Thanks go to McKergow Builders – Gus McKergow, Richard Mason, Irwin Webber, Sean O’Sullivan, Darryl Hutchison and Will Green; Jason Wech and staff at J G Wech; Mike Mills and the lads at Mike Mills Painters; all the crew at Davco; Chris Drinnan Contractors; Mason Contractors; Atlas Concrete; ITM Matakana; Andy and Paula Tomkins and staff at Vacuum One & Ventilation One; Customkit Buildings; Flooring Xtra; Hawthorne Geddes; Warkworth Glass; SVS; Provet; Boeringher; Ethical Agents and Zoetis.

Senior vets Roger and Jon said they wanted to give special thanks to Richard Mason.

“He has impressed us all with his work ethic and willingness to come up with innovative solutions to the unique building problems our clinic has presented,” they said. “And we, being two of the building owners, would like to give special thanks to the third building owner for his expertise in managing this project. Thank you so much, Dave Cash.”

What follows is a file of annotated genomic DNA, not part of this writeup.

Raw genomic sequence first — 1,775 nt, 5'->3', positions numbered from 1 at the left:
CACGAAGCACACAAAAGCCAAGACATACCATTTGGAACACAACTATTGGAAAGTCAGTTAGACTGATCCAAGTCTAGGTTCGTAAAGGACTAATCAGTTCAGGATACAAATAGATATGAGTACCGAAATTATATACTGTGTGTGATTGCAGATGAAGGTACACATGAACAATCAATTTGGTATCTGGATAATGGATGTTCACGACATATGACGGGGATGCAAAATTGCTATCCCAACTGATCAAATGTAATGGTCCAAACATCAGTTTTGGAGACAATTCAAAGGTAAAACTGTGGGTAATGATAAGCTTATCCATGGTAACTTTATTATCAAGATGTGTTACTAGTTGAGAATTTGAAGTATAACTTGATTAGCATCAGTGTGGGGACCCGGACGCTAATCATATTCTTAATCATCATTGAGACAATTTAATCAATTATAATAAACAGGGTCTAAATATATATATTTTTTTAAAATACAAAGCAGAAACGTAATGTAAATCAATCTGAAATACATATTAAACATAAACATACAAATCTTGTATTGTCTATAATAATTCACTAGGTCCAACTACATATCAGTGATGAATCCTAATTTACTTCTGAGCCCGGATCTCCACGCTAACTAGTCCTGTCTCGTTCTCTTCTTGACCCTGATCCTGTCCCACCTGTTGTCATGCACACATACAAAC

From left, partners Jon Makin, Danny Cash and Roger Dunn lead the team.
From left, partners Jon Makin, Danny Cash and Roger Dunn lead the team.

Variety is the spice of life for vets

What started as a single vet practice has grown into two surgeries, in Warkworth and Wellsford, with eight veterinarians, eight vet nurses and two all-rounders managing reception, stock and accounts.
Practice director Dr Roger Dunn is the longest serving team member, having joined Warkworth Vets in 1984. He lives with his wife on a lifestyle block, along with some heifers, a cat, dog, chickens and, occasionally, two grown-up children.

“I enjoy the personalities of the animals – mostly – and interacting with their owners and our lovely staff,” he says. “I enjoy building up the technical skills and knowledge to best help our patients.”
Partner Dr Jon Makin spent nine years as an equine vet in the UK before settling in Warkworth in 2004. He’s an avid pest trapper and loves fine detail surgery and the variety of the job.

“There’s never a dull moment. Just when you think you’ve seen it all, you see something new. I was recently called to examine an ostrich which had caught fire from standing too close to a barbeque. That was a first.”